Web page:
171. For Crying Out Loud

Just finished watching tonight’s installment of American Idol.  I’m wondering if the name of the show should be changed to American Cry-dol?  When the preview of the show comes on, you never have to worry about finding out ahead of time who won or lost because EVERYBODY is crying their hearts out.

As far as I can tell, you can’t get on the show unless you cry well and often.The sobbing is freely provided by losers or winners – whether they’re men, women, boys or girls, –  as well as parents, wives, children, siblings, friends, former friends, former teachers, neighbors, and passing acquaintances. And, yes, me.

As a professional cryer who weeps at all state occasions including supermarket openings and cub scout award ceremonies, I never watch the show without shedding a tear or two.  I just can’t help myself.  I get swept up in all those tears of joy or grief, or ecstasy, or agony, and I blubber right along in perfect harmony.

The one thing I have always counted on is that the master of ceremonies, the judges and the sponsors have more control and composure than the rest of us weaklings.  Tonight, I learned otherwise.

Tonight, the kind and beautiful judge, Jennifer Lopez, lost it.   Right there in front of an audience of millions, she announced that one of the contestants hadn’t been chosen for the next round, and then she broke down in sniffles, snuffles, sobs and whimpers.  It was all she could do to keep her eyelashes from sliding sideways.  The other two judges did all they could to console and support her but I was alarmed that they too would need hankies.  That would have been the final ignominy.  I was prepared to rise up from my rocker and shout, “Sirs, have you no shame?”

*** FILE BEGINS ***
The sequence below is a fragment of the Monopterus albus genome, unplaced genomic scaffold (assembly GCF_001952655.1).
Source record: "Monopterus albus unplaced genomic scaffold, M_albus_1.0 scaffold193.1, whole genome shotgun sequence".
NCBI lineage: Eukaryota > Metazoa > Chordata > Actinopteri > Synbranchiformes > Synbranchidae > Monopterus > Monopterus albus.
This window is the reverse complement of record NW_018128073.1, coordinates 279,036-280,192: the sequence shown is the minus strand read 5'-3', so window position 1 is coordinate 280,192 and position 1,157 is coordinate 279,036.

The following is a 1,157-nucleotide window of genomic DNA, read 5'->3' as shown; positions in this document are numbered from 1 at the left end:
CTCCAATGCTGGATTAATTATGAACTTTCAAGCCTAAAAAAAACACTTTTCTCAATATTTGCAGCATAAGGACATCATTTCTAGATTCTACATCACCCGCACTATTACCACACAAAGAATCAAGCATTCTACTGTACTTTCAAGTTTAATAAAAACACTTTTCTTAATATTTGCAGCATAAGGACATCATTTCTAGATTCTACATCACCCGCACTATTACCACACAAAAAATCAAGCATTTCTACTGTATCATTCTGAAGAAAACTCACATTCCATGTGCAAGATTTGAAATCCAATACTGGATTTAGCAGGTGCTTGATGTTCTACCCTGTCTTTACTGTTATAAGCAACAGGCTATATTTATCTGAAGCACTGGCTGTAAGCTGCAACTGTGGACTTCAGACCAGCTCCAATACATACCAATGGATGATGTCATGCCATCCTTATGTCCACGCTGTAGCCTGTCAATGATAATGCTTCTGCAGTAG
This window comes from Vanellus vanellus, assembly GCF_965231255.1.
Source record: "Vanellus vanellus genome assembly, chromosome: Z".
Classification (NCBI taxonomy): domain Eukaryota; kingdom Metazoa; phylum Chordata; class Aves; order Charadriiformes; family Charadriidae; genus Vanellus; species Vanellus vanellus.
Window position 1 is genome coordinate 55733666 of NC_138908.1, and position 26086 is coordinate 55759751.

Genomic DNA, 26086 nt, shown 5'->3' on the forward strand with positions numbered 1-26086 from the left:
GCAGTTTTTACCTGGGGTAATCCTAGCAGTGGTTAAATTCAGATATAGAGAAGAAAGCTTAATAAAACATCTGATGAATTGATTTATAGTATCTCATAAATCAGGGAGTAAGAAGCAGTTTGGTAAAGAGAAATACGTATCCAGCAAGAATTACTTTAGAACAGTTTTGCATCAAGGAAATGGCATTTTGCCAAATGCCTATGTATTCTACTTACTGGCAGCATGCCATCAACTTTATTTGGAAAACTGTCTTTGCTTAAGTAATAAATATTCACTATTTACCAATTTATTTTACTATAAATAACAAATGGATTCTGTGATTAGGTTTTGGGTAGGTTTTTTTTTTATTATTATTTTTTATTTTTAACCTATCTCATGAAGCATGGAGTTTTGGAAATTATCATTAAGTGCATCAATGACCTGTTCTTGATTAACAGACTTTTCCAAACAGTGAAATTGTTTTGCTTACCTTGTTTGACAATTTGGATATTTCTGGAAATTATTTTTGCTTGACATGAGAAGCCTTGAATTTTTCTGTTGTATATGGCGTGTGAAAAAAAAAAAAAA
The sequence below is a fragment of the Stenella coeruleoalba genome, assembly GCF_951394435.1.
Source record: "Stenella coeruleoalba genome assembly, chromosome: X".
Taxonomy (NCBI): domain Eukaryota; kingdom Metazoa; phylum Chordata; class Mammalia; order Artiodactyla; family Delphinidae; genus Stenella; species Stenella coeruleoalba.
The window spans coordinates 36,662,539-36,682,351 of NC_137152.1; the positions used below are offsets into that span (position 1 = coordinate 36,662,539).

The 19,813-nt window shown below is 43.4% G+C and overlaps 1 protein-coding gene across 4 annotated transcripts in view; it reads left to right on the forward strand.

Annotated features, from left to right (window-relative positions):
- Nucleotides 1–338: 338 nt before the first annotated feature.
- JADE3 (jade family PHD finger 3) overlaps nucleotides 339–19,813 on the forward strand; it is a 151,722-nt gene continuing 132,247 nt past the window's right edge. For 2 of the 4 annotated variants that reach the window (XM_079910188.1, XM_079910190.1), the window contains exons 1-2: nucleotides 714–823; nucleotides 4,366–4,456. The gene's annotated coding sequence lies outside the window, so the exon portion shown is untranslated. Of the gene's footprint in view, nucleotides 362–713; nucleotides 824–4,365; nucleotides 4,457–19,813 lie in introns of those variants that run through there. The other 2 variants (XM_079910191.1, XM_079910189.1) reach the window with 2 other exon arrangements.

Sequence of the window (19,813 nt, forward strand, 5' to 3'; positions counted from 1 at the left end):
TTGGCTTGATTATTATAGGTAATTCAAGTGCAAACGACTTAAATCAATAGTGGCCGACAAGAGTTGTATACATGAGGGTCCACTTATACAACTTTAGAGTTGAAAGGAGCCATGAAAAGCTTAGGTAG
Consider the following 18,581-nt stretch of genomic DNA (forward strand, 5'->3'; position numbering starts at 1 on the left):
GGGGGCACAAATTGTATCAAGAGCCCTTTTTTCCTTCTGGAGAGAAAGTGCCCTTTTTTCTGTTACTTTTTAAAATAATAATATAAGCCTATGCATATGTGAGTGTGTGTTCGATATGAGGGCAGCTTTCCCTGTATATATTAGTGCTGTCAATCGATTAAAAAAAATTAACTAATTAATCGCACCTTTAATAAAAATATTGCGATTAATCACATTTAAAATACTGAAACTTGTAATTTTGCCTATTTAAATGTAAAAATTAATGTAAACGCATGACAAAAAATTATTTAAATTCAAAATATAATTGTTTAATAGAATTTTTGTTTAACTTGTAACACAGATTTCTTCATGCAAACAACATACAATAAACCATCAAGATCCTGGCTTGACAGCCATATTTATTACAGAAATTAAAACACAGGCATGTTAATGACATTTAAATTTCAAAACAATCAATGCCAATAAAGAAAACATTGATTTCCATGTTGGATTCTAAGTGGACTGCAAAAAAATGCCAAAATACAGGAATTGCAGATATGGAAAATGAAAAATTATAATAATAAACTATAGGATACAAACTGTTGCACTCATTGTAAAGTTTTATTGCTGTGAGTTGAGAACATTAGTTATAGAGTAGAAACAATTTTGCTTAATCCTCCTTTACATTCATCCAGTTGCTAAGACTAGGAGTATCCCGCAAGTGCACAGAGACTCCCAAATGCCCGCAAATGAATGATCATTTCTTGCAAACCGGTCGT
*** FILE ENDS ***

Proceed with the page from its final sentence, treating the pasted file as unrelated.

Disillusion is such a bitter pill.  And now I have to worry about Jennifer.  She said she “doesn’t want to do this any more”. I remember saying those very words every time I was admitted to a labor room so I feel well-qualified to advise her that “There’s no turning back now, Jennifer.”

We usually skip past the commercials, but next time I want to find out if any of the sponsors include Kleenex.  At least we can be sure they don’t have anything to cry about.

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One Response to 171. For Crying Out Loud

  1. Linda Lewis says:

    Pat, two things you just blew the cover on deep secrets about grandmas.
    First, the rite of passage to all grandmas is the instant ability to cry, even at commercials.
    Second, re “She said she “doesn’t want to do this any more”. I remember saying those very words every time I was admitted to a labor room”. Well, grandmas don’t have to. They just get babies with all the joy and love without the effort.

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